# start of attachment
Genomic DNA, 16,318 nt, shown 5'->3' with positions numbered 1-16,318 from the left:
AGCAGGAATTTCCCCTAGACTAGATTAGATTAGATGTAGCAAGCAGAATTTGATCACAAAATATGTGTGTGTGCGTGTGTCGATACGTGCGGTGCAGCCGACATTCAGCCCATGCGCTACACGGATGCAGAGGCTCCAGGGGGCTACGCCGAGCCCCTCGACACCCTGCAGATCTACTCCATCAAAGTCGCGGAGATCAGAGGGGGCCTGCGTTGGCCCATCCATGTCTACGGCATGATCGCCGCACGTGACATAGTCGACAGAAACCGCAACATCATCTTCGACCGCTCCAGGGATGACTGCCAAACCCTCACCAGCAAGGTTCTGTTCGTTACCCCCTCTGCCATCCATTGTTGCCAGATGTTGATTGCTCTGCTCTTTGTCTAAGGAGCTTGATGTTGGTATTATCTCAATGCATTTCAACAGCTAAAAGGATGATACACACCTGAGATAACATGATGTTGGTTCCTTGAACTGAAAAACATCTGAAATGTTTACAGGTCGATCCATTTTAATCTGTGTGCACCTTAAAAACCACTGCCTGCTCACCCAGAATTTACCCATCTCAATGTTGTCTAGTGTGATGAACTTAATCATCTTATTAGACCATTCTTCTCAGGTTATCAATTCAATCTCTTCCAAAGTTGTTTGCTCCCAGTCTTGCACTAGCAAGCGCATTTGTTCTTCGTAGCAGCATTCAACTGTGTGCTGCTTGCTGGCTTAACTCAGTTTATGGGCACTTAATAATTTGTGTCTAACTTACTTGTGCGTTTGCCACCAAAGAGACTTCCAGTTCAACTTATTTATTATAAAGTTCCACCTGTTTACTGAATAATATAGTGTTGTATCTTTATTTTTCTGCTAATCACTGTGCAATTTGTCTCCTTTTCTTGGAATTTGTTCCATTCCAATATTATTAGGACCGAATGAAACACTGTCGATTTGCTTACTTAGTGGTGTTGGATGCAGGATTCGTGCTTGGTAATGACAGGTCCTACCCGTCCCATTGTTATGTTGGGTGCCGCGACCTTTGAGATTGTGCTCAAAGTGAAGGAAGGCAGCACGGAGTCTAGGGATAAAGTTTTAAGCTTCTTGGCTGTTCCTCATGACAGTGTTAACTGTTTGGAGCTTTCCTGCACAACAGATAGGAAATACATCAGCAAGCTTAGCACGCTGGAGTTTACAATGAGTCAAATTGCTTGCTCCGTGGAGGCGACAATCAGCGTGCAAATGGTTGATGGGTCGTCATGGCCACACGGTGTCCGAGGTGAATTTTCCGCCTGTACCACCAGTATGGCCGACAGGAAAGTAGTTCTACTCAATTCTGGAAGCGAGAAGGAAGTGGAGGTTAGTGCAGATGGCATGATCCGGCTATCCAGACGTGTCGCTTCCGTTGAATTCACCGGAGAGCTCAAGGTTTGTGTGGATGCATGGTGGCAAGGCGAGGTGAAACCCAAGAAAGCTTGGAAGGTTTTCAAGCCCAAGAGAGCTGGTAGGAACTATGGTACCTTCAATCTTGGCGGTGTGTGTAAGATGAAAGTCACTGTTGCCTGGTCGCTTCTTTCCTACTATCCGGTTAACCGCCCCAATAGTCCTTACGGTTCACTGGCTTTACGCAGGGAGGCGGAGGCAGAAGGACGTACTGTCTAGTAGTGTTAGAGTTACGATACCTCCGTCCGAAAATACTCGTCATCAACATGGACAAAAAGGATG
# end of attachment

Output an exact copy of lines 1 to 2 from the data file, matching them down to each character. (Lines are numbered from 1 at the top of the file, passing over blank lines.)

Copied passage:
Genomic DNA, 16,318 nt, shown 5'->3' with positions numbered 1-16,318 from the left:
AGCAGGAATTTCCCCTAGACTAGATTAGATTAGATGTAGCAAGCAGAATTTGATCACAAAATATGTGTGTGTGCGTGTGTCGATACGTGCGGTGCAGCCGACATTCAGCCCATGCGCTACACGGATGCAGAGGCTCCAGGGGGCTACGCCGAGCCCCTCGACACCCTGCAGATCTACTCCATCAAAGTCGCGGAGATCAGAGGGGGCCTGCGTTGGCCCATCCATGTCTACGGCATGATCGCCGCACGTGACATAGTCGACAGAAACCGCAACATCATCTTCGACCGCTCCAGGGATGACTGCCAAACCCTCACCAGCAAGGTTCTGTTCGTTACCCCCTCTGCCATCCATTGTTGCCAGATGTTGATTGCTCTGCTCTTTGTCTAAGGAGCTTGATGTTGGTATTATCTCAATGCATTTCAACAGCTAAAAGGATGATACACACCTGAGATAACATGATGTTGGTTCCTTGAACTGAAAAACATCTGAAATGTTTACAGGTCGATCCATTTTAATCTGTGTGCACCTTAAAAACCACTGCCTGCTCACCCAGAATTTACCCATCTCAATGTTGTCTAGTGTGATGAACTTAATCATCTTATTAGACCATTCTTCTCAGGTTATCAATTCAATCTCTTCCAAAGTTGTTTGCTCCCAGTCTTGCACTAGCAAGCGCATTTGTTCTTCGTAGCAGCATTCAACTGTGTGCTGCTTGCTGGCTTAACTCAGTTTATGGGCACTTAATAATTTGTGTCTAACTTACTTGTGCGTTTGCCACCAAAGAGACTTCCAGTTCAACTTATTTATTATAAAGTTCCACCTGTTTACTGAATAATATAGTGTTGTATCTTTATTTTTCTGCTAATCACTGTGCAATTTGTCTCCTTTTCTTGGAATTTGTTCCATTCCAATATTATTAGGACCGAATGAAACACTGTCGATTTGCTTACTTAGTGGTGTTGGATGCAGGATTCGTGCTTGGTAATGACAGGTCCTACCCGTCCCATTGTTATGTTGGGTGCCGCGACCTTTGAGATTGTGCTCAAAGTGAAGGAAGGCAGCACGGAGTCTAGGGATAAAGTTTTAAGCTTCTTGGCTGTTCCTCATGACAGTGTTAACTGTTTGGAGCTTTCCTGCACAACAGATAGGAAATACATCAGCAAGCTTAGCACGCTGGAGTTTACAATGAGTCAAATTGCTTGCTCCGTGGAGGCGACAATCAGCGTGCAAATGGTTGATGGGTCGTCATGGCCACACGGTGTCCGAGGTGAATTTTCCGCCTGTACCACCAGTATGGCCGACAGGAAAGTAGTTCTACTCAATTCTGGAAGCGAGAAGGAAGTGGAGGTTAGTGCAGATGGCATGATCCGGCTATCCAGACGTGTCGCTTCCGTTGAATTCACCGGAGAGCTCAAGGTTTGTGTGGATGCATGGTGGCAAGGCGAGGTGAAACCCAAGAAAGCTTGGAAGGTTTTCAAGCCCAAGAGAGCTGGTAGGAACTATGGTACCTTCAATCTTGGCGGTGTGTGTAAGATGAAAGTCACTGTTGCCTGGTCGCTTCTTTCCTACTATCCGGTTAACCGCCCCAATAGTCCTTACGGTTCACTGGCTTTACGCAGGGAGGCGGAGGCAGAAGGACGTACTGTCTAGTAGTGTTAGAGTTACGATACCTCCGTCCGAAAATACTCGTCATCAACATGGACAAAAAGGATG